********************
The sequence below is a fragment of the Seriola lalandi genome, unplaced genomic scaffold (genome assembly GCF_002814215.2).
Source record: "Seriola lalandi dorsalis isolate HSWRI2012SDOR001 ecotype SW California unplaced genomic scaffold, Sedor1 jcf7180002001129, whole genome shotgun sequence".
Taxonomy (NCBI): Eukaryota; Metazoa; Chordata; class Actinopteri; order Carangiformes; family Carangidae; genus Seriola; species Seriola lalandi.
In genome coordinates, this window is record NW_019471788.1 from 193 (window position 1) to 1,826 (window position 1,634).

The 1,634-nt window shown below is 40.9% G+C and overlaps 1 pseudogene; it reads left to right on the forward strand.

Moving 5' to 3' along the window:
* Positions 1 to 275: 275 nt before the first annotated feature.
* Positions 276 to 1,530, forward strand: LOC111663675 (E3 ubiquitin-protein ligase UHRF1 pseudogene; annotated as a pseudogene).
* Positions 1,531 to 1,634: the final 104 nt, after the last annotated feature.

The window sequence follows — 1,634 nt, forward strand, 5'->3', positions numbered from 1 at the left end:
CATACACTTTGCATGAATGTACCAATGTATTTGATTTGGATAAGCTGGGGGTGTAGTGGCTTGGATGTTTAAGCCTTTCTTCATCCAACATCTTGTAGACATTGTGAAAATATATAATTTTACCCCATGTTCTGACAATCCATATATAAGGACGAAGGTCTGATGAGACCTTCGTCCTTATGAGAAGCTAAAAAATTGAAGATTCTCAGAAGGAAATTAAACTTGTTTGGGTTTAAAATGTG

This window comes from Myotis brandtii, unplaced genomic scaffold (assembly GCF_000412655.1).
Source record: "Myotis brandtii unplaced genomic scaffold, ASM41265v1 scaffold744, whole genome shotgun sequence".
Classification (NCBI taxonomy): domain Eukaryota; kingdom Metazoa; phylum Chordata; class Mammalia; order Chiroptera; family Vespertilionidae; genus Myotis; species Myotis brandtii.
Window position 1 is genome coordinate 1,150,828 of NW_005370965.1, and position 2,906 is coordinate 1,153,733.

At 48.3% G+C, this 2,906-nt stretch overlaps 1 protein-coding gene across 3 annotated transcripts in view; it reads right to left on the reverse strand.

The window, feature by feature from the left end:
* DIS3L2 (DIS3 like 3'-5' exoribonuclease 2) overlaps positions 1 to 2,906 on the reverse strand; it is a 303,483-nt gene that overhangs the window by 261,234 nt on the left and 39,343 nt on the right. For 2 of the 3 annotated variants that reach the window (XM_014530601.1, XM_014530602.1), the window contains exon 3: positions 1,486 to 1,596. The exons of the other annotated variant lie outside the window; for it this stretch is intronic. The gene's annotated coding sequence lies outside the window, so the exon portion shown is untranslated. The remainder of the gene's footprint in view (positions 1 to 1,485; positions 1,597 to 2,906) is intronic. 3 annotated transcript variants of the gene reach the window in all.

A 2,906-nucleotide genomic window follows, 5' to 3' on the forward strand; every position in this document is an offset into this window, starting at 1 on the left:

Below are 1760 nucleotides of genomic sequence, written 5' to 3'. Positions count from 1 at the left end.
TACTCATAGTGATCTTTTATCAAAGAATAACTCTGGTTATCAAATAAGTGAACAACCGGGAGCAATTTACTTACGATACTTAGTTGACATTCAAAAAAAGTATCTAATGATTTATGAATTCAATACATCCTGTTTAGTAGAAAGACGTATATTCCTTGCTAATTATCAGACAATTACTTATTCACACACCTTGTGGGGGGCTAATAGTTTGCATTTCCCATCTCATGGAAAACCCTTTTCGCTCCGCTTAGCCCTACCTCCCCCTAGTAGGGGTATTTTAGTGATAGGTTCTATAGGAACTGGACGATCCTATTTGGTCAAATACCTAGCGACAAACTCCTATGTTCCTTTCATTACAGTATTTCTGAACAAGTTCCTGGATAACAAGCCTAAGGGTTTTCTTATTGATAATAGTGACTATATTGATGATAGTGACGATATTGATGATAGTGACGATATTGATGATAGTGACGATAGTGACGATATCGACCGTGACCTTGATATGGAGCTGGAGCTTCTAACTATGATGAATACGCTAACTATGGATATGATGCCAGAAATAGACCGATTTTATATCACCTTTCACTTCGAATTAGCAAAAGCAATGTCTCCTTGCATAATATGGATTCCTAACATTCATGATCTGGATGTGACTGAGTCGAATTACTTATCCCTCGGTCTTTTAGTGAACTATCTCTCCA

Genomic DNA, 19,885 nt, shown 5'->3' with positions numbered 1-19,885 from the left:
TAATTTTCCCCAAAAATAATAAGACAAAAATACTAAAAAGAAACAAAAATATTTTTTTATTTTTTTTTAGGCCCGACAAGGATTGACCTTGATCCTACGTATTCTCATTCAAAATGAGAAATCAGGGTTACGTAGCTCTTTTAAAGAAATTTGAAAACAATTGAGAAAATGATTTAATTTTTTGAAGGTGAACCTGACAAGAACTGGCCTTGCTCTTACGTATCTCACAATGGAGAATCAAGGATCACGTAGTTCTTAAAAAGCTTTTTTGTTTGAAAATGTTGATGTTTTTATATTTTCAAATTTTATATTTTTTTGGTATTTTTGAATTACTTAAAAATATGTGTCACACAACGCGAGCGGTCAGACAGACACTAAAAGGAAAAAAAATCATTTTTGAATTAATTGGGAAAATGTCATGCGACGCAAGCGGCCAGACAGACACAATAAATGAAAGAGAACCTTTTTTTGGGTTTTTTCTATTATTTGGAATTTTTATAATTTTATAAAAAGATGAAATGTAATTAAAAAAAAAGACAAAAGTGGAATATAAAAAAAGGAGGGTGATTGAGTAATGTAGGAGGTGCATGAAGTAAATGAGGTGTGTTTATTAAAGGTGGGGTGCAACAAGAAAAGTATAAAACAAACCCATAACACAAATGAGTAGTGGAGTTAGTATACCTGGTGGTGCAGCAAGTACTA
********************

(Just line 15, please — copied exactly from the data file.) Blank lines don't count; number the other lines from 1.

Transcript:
Window position 1 is genome coordinate 1,150,828 of NW_005370965.1, and position 2,906 is coordinate 1,153,733.